Town of Palo Solo
Palo Solo is an impoverished community about 45 minutes south of Managua, Nicaragua. We started this to help the 45 families (over 200 people) that live there. Palo Solo is like millions of other villages throughout the world that are economically challenged but whose families seek a better life for their children.
Palo Solo is an agricultural community in the mountains at an elevation of over 2400 feet. It is located south of Managua and only eight miles from the Masaya volcano. Palo Solo is one of several communities in the area that receives acid rain from the volcano which limits the crops that can be grown. As a result, the area can only produce pineapple, pitaya, cabbage and beans which limits the economic potential of the region. Income in the area is about $12.50 per week for a family of five or more. The smog from the volcano also creates asthmatic conditions for a number of the children in the area leading to specific medical conditions.
In addition to the smog from the volcano, the town faces some additional ecological challenges due to changing climate conditions. As a result of warmer than normal temperatures in early 2007, the number of cases of dengue fever has exploded in Nicaragua. Palo Solo had an epidemic in the April - May time frame that affected most families. Dengue is a debilitating illness spread by mosquitoes that causes severe fever symptoms (Learn more about Dengue by reading the Dengue Fever Wikipedia). Nicaragua provides free health care but does not provide medicine. As a result most families can get medical attention but receive little medication, limiting the benefits of the care provided.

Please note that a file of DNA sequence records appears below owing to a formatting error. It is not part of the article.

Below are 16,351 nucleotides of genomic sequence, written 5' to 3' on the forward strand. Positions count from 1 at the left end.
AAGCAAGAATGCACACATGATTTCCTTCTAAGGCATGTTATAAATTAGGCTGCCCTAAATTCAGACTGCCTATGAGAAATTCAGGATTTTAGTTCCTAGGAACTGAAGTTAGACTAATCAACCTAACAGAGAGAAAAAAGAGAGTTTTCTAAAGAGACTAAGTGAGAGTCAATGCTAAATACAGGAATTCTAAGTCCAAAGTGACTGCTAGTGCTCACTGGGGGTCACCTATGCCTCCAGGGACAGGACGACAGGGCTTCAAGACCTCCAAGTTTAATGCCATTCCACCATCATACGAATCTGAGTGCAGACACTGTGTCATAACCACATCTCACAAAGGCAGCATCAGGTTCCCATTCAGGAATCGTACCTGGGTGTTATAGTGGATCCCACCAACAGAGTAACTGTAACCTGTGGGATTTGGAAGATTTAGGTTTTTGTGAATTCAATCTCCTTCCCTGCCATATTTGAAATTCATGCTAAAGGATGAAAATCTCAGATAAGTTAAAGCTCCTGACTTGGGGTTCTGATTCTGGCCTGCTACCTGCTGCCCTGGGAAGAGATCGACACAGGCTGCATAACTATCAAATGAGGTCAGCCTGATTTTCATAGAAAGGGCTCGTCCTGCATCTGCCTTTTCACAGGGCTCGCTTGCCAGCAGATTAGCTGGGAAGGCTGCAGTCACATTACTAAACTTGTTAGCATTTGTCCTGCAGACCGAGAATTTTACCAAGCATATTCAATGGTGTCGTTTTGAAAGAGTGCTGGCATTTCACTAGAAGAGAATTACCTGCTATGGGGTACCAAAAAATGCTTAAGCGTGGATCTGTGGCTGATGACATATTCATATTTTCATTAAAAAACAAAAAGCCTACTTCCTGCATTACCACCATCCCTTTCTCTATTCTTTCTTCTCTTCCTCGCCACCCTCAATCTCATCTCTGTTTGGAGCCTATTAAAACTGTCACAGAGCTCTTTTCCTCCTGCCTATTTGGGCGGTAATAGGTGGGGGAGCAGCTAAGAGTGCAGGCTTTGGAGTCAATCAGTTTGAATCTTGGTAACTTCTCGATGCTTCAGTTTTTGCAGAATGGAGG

Due to the drought that affected Nicaragua and much of Central America in late 2006 and early 2007, Palo Solo residents did not have sufficient water to survive. The community normally draws water from local wells and from a pipe from a nearby community. Both of these sources dried up during the drought. In normal conditions, the area has sufficient rainfall to support the communities and local agriculture. In the 2006/2007 drought, families were forced to buy water trucked up the mountain, which was expensive - $2.50 per week for two months. For families earning $2.50 per day, this is a catastrophic expense.
While neither of these events were insurmountable (this year the rain seems to have returned to normal levels), it highlights that relatively small challenges for families that are already living on the edge can have devastating consequences, wiping out their savings or making it more difficult to get out of poverty.
Nicaragua is the largest country in Central America, rich in natural resources and beautiful scenery. It is also one of the poorest countries in all of the Americas with a GDP per capita of $3,100 (U.S.A. $43,800), ahead only of Haiti and Cuba. The country has been economically challenged due to political mismanagement of the economy. The company has had democratic elections since 1990 but has had mixed success with various leaders. As a result, while there is a strong desire to help the plight of the poor and numerous programs such as free education and health care, the government lacks the resources to truly solve these challenges without outside help (Learn more about Nicaragua by reading the Wikepedia article on Nicaragua).